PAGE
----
In biology, the use of mathematical models is rapidly increasing to allow scientists to interpret data, generate hypotheses, discriminate between mechanistic explanations, and, ultimately, predict the outcome of perturbations as applied in biotechnology and (bio)medicine. Making a detailed kinetic model of a part of a biological system is challenging, for many reasons. Most regulatory interactions are highly non-linear and often supported by error-prone datasets. From the early days that computers were used in biology, the glycolytic pathway has been a prime subject to kinetic modelling, and in particular glycolysis in the yeast Saccharomyces cerevisiae. In the research community, many groups are working on different updates or versions of a yeast glycolysis model, using only parts of the plethora of data available.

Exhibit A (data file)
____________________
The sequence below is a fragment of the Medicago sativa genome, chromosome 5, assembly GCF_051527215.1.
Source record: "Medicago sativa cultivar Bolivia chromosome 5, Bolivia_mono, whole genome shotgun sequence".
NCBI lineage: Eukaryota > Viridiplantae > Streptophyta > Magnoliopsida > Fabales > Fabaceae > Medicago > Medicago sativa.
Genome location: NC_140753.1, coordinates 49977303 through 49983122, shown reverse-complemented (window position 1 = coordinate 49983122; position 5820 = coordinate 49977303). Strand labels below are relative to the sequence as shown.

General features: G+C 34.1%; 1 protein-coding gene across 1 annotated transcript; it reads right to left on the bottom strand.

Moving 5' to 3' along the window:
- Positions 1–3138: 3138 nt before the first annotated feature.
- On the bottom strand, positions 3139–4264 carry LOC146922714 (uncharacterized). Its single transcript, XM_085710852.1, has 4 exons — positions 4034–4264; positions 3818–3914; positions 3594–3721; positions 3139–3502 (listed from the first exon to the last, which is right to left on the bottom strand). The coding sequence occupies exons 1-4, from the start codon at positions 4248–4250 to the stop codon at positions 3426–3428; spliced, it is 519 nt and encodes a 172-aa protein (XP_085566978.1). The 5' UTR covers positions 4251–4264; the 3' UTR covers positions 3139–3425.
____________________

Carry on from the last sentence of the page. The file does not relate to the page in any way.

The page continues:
This fragmented situation is reminiscent of that of genome-scale stoichiometric models a few years ago. In the latter cases, the confusion was settled by a jamboree where the involved scientists sat together and agreed upon a consensus model, including the necessary annotations. In this workshop, we bring together the people actively working on yeast glycolysis, both experimentally and computationally, with the aim to share data, models and knowledge to come to a consensus, maximally validated, kinetic model of yeast glycolysis.